This article throws light upon the four most commonly calculated ratios. The ratios are: 1. Liquidity Ratios 2. Asset-Management Ratios 3. Debt Ratios 4. Profitability Ratios.

Type # 1. Liquidity Ratios:

Several liquidity ratios are used to learn how liquid (easily converted into cash) an organisation’s assets are. These ratios measure the ability of the organisation to raise enough cash in a short period of time to meet its short-term needs. The most common liquidity ratio is the current ratio. It is calculated by dividing current assets by current liabilities.

Suppose a company has Rs.1,000,000 of current assets and Rs.500,000 of current liabilities. Its current ratio is 2 to 1. In other words, its current assets are two times its current liabilities. The current ratio indicate how many rupees of liquid assets are available for each rupee of current liability. Creditors consider the current ratio a good index of an organisation’s ability to pay its bills on time.

Type # 2. Asset-Management Ratios:

These ratios measure how well a firm uses its assets. For example, suppose a company’s total sales amount to Rs. 300,000 but its total assets are Rs. 200,000. Therefore, its total asset-utilisation ratio is 1.5 which is bad.

Type # 3. Debt Ratios:


Debt ratios reflect ability to meet long-term financial obligations. The most commonly used debt ratio is total liabilities divided by total assets. These ratios are calculated to see if an organisation can meet its long-term obligations such as bonds, mortgages, and notes payable.

An example is total debt divided by net worth. If the total debt of a business is Rs. 600,000 and the net worth Rs. 1,200,000, the firm’s assets are financed by 50% debt. If the industry average is 60%, there is hardly any problem of borrowing long-term capital.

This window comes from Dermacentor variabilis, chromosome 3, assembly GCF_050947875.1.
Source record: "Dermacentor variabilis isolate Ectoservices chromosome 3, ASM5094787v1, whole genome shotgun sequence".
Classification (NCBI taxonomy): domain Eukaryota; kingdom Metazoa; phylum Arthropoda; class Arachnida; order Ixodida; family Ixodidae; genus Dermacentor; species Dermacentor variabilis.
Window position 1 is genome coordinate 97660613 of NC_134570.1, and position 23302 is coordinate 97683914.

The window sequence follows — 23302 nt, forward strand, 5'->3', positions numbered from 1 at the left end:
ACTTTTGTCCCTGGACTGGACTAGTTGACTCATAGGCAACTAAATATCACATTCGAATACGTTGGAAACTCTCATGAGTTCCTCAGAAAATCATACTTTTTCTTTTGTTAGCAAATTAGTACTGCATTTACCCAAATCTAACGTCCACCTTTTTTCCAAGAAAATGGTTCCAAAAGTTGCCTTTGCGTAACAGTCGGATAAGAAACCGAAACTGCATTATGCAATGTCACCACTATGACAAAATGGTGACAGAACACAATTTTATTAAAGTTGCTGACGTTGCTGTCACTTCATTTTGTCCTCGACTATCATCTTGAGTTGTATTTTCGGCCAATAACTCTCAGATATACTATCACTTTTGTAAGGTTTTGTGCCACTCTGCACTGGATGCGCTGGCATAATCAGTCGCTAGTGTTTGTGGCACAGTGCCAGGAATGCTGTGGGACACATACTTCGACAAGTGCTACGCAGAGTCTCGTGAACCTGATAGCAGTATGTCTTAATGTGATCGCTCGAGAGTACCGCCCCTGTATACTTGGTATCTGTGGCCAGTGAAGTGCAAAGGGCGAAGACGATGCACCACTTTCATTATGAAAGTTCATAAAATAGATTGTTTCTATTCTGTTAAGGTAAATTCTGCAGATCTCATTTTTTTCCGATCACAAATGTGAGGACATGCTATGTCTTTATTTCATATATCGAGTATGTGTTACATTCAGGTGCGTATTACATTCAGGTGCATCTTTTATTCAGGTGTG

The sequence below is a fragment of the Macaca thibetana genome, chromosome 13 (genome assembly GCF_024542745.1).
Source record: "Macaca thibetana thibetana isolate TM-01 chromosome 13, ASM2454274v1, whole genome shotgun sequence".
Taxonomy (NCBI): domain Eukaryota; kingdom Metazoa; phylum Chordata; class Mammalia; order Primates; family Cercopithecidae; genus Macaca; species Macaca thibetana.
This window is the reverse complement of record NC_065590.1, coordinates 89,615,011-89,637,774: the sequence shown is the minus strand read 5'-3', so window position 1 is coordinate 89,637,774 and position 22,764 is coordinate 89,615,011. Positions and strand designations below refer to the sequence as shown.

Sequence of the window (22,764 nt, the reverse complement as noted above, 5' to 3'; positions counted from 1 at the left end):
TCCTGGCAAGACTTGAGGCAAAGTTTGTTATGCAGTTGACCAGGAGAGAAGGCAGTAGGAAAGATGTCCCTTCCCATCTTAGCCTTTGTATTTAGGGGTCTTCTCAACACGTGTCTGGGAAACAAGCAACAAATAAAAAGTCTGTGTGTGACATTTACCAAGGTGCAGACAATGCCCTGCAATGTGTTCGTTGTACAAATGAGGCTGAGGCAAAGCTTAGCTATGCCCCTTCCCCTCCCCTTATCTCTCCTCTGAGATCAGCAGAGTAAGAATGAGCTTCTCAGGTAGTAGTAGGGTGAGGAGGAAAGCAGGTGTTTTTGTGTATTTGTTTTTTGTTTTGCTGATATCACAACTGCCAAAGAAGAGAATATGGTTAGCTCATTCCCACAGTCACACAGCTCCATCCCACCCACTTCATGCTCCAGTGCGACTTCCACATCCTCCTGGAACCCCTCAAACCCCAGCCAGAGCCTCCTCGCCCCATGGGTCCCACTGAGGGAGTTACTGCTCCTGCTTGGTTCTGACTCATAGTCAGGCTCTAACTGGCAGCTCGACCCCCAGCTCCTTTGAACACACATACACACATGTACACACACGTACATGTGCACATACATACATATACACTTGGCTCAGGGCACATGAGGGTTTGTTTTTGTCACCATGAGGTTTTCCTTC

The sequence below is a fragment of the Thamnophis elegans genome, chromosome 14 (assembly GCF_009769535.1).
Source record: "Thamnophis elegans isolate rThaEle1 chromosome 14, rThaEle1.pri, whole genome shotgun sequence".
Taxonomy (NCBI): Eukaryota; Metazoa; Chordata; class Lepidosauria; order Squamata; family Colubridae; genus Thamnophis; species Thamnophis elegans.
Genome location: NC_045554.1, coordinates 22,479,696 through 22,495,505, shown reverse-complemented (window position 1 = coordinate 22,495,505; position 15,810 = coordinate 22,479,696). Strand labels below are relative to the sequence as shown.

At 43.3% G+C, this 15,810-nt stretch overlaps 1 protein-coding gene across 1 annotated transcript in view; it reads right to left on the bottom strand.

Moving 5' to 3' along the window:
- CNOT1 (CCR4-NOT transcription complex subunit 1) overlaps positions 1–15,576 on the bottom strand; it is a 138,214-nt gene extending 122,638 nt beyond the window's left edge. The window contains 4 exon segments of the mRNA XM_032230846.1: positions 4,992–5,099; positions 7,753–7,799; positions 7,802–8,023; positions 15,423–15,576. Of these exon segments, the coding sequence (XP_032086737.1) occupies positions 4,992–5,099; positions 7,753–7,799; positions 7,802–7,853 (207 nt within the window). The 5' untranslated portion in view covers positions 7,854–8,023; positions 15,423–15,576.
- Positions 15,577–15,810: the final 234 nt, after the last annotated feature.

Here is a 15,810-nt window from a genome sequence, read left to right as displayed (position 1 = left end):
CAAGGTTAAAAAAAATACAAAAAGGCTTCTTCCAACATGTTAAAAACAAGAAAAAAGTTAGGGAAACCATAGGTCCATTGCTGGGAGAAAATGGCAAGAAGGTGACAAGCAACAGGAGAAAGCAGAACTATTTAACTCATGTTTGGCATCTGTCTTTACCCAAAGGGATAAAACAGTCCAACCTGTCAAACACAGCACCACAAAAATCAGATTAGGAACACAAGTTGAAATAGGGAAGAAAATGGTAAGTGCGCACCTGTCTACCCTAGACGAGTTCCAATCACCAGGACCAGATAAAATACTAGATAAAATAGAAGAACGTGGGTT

But if the industry average is 40%, the opportunities for borrowing are limited because a high proportion of debt reduces the creditworthiness of the company. The higher this ratio, the smaller (poorer) credit risk the company is perceived to be.

Type # 4. Profitability Ratios:

This category of ratios measures management’s overall performance as shown by profits on sales and investments. Such ratios are designed to put the profit picture into perspective from several points. Profits on total sales are arrived at by dividing net profits after taxes by net sales; profitability of the owner’s investment is calculated by dividing net profits after taxes by tangible net worth.


Profits on net sales = Rs. 40,000/Rs. 10,00,000= 4%

To make the ratio really meaningful it has to be compared with past performance or that of other firms belonging to the same industry.

Table 18.6 gives description of the most frequently used ratios, how they are arrived at, and what purpose(s) do they serve.